-        At age 25, the likelihood is 1/1,300.

-        At age 30, the likelihood is 1/900.

-        At age 35, the likelihood is 1/350.

-        At age 42, the likelihood is 1/55.

-        At age 49, the likelihood is 1/25.

·         Having already had a child with Down syndrome.

·         Carrying the genetic translocation for Down syndrome.

9.       What are some possible complications of Down syndrome?

·         Heart defects.

·         Leukemia.

·         Infectious diseases.

·         Dementia.

·         Sleep apnea.

·         Obesity.

·         Gastrointestinal blockage.

·         Thyroid problems.

·         Early menopause.

·         Seizures.

·         Ear infections.

·         Hearing loss.

·         Skin problems.

·         Skeletal problems.

·         Poor vision.

·         Hip dislocation.

·         Anemia.

·         Iron deficiency.

·         Hirschsprung disease.

·         Problems with the upper part of the spine.

·         Gum disease and other dental problems.

·         Celiac disease.

10.   How is Down syndrome diagnosed?

This condition may be diagnosed with screening tests during pregnancy, as well as with diagnostic tests both during pregnancy and in newborns. However, the severity of Down syndrome cannot be predicted with either screening or diagnostic tests. The American College of Obstetrics and Gynecology recommends that all pregnant women be offered screening with the option for invasive diagnostic testing for Down syndrome, regardless of age.

11.   How is Down syndrome treated?

This disorder is best managed with early interventions as delivered by a care team comprising such pediatric specialists as:

  • Pediatricians.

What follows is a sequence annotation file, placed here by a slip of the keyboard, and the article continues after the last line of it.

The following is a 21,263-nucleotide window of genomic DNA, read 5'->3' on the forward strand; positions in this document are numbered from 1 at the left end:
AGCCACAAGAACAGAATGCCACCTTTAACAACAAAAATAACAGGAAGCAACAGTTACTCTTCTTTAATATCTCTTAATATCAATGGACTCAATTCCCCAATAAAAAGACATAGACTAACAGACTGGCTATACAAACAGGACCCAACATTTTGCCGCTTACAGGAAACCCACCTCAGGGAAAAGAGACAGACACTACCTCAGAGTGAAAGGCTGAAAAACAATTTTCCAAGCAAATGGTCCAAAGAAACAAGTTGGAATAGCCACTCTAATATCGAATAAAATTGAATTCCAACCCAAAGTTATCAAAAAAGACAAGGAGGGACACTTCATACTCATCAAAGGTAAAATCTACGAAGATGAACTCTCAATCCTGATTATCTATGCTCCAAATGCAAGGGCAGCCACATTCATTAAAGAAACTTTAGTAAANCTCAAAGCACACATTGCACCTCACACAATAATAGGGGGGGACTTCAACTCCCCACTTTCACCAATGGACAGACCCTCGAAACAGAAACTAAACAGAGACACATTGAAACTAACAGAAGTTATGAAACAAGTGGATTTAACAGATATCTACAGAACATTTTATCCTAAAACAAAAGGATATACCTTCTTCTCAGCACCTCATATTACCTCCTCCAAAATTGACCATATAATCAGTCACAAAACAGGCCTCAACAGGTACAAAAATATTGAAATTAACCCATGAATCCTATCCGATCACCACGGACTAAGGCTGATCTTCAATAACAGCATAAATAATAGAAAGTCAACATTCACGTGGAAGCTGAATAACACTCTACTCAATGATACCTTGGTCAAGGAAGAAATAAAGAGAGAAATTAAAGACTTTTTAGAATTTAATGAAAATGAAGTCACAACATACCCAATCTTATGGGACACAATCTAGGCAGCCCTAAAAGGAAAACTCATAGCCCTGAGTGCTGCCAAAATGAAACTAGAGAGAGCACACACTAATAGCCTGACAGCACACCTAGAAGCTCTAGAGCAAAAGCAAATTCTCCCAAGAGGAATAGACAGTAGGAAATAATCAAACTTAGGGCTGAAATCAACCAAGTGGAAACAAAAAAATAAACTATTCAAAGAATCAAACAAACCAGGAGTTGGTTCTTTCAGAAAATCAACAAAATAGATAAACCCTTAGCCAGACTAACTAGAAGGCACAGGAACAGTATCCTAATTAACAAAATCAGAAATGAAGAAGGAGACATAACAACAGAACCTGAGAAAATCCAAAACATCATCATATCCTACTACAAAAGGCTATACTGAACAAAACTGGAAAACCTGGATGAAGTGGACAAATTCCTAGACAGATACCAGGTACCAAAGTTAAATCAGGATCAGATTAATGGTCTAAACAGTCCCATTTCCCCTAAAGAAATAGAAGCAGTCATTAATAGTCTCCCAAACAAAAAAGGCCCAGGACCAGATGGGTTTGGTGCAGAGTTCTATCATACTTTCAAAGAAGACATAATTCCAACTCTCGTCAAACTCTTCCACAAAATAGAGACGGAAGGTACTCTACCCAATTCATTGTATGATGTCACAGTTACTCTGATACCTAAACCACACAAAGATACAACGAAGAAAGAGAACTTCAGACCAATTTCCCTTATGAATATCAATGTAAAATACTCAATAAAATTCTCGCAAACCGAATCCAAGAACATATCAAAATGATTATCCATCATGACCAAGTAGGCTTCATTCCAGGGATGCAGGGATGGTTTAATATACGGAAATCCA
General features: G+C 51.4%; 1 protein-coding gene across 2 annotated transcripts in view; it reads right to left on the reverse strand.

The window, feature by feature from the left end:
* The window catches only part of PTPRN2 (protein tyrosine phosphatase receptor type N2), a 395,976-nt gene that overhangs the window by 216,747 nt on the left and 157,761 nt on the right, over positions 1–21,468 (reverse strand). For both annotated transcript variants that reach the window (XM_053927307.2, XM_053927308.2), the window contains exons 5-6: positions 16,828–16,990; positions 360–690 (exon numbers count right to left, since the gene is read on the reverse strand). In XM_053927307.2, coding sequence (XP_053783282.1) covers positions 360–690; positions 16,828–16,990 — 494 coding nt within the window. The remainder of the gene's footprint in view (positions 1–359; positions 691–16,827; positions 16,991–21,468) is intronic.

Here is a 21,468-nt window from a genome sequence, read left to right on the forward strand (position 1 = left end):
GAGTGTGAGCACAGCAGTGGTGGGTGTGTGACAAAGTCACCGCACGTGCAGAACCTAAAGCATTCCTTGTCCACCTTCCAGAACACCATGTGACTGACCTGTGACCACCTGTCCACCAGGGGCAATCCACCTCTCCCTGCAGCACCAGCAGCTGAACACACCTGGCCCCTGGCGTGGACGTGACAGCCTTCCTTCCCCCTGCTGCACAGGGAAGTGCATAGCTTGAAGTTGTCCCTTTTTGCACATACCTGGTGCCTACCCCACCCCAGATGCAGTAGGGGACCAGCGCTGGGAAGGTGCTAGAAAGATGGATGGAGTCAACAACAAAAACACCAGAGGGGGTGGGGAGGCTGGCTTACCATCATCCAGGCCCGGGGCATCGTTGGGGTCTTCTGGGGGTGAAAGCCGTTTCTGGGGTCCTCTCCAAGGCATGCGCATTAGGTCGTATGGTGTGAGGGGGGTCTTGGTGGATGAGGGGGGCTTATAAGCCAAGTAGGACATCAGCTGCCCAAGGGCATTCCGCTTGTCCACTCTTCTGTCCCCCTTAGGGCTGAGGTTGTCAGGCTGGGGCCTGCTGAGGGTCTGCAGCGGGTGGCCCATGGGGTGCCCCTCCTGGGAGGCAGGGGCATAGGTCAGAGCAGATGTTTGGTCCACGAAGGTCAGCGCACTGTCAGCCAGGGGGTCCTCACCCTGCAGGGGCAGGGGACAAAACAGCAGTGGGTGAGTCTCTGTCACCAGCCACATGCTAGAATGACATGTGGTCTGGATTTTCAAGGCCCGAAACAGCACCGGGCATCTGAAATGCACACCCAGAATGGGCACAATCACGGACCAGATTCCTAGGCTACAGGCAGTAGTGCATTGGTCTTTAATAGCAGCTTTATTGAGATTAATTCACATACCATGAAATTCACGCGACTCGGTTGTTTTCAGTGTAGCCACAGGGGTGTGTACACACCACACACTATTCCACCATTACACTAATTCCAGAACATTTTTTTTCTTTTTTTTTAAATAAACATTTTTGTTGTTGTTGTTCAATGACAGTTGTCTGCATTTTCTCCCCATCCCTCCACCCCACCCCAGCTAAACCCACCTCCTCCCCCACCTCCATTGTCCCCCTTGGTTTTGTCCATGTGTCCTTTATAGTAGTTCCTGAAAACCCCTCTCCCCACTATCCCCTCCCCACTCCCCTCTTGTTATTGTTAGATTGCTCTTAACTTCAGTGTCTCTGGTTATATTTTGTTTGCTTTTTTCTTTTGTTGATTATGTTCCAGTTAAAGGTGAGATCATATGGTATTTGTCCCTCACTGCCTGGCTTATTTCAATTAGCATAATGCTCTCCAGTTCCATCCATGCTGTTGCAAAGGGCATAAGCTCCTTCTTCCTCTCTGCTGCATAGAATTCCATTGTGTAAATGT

• Pediatric cardiologists.
  • Pediatric gastroenterologists.
  • Pediatric endocrinologists.
  • Developmental pediatricians.
  • Pediatric neurologists.
  • Pediatric ear, nose and throat (ENT) specialists.
  • Ophthalmologists.
  • Audiologists.
  • Physical therapists.
  • Speech pathologists.
  • Occupational therapists.

Many states offer free early intervention services to children with disabilities from birth to age 3. Once a child is 3 years old, the Individuals with Disabilities Education Act (IDEA) guarantees him or her educational services. Under IDEA, local school districts must offer “a free appropriate education in the least restrictive environment,” as well as an individualized education program (IEP) for each child.

12.   How can a family cope with Down syndrome?

·         Joining support groups with parents who are going through a similar situation.

·         Remaining optimistic; many children with Down syndrome grow up to become productive members of society – as exemplified by Corky from Life Goes On.

13.   Can Down syndrome be prevented?

No. a genetic counselor can help someone with high risk of having a child with this condition understand prenatal tests and the pros and cons of testing.

14.   Is there a cure for Down syndrome?

No. this is a lifelong disorder.